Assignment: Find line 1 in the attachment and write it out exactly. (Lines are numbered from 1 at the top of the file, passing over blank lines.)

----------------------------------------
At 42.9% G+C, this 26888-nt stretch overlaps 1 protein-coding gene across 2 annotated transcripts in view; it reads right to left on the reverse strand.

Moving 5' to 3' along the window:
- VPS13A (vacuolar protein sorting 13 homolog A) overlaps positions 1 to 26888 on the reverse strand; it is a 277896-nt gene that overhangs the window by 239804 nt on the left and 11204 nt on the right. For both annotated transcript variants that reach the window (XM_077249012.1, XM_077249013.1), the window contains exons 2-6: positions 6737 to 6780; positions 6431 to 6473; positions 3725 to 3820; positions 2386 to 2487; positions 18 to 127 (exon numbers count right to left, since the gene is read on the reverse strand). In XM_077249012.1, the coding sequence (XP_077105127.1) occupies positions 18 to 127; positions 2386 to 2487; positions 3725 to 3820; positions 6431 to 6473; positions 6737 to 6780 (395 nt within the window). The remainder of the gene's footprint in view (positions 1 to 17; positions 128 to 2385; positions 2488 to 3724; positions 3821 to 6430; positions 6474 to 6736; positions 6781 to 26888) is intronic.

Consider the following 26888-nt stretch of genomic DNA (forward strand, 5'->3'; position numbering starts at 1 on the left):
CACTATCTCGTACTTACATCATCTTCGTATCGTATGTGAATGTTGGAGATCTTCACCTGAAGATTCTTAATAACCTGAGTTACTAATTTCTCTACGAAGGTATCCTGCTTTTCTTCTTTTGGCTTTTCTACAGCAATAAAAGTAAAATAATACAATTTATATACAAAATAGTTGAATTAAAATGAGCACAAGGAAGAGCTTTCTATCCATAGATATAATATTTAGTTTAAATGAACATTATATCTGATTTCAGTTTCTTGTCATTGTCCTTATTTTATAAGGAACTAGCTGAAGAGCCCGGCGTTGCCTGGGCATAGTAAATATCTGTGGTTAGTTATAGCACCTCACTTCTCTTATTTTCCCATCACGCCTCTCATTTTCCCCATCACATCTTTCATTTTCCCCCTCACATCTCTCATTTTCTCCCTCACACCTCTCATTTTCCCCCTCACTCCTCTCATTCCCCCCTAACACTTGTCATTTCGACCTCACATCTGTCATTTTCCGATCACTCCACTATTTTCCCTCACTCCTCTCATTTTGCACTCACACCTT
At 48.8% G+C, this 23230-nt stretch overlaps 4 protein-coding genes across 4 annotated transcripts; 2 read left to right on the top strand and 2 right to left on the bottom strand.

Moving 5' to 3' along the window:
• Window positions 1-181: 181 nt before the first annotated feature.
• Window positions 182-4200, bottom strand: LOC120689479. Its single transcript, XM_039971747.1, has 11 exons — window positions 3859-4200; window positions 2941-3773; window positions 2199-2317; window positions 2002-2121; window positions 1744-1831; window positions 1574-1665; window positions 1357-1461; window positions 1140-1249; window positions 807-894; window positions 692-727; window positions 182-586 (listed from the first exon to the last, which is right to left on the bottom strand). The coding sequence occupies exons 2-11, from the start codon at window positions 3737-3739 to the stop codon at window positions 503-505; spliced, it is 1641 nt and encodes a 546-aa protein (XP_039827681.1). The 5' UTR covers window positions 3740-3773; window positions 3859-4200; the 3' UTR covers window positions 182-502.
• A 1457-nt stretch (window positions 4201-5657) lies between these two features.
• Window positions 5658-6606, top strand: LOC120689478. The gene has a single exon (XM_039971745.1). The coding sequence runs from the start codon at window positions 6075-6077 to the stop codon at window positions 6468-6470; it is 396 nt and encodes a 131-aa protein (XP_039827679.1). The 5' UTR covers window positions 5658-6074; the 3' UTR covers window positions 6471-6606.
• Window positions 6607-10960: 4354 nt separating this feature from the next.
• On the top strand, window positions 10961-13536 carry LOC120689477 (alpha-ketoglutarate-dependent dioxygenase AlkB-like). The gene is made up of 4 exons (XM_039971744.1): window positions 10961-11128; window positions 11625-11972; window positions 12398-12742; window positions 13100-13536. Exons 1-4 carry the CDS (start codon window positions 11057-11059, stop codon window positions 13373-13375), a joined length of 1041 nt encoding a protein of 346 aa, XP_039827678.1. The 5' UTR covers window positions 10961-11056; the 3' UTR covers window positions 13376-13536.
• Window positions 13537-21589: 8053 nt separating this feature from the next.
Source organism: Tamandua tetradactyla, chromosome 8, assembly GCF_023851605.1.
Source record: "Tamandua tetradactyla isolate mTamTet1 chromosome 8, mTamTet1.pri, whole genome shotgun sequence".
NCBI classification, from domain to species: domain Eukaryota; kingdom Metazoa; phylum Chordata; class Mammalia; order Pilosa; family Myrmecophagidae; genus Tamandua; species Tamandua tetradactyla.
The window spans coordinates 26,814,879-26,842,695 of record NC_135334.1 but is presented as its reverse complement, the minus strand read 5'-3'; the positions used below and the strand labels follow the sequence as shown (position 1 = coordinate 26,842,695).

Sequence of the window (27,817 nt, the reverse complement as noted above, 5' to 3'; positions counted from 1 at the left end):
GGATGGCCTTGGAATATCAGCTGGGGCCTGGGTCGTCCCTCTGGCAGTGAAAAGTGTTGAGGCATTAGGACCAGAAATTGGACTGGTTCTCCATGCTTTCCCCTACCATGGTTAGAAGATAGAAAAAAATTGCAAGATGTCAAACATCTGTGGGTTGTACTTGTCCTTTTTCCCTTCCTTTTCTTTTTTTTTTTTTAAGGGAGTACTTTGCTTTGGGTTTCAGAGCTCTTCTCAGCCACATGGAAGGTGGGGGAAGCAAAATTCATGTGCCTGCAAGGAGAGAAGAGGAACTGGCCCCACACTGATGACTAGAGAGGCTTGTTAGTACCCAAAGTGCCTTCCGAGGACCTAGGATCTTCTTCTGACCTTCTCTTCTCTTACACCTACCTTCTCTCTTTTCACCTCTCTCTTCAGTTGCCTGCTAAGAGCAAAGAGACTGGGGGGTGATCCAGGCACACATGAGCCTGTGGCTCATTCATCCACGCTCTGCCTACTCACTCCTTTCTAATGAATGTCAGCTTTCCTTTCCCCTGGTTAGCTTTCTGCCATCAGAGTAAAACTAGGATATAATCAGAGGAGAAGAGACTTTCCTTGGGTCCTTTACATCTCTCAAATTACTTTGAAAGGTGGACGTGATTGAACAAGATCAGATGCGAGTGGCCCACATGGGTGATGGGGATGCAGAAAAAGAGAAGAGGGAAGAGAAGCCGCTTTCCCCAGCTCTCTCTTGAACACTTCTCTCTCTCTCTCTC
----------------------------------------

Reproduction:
At 42.9% G+C, this 26888-nt stretch overlaps 1 protein-coding gene across 2 annotated transcripts in view; it reads right to left on the reverse strand.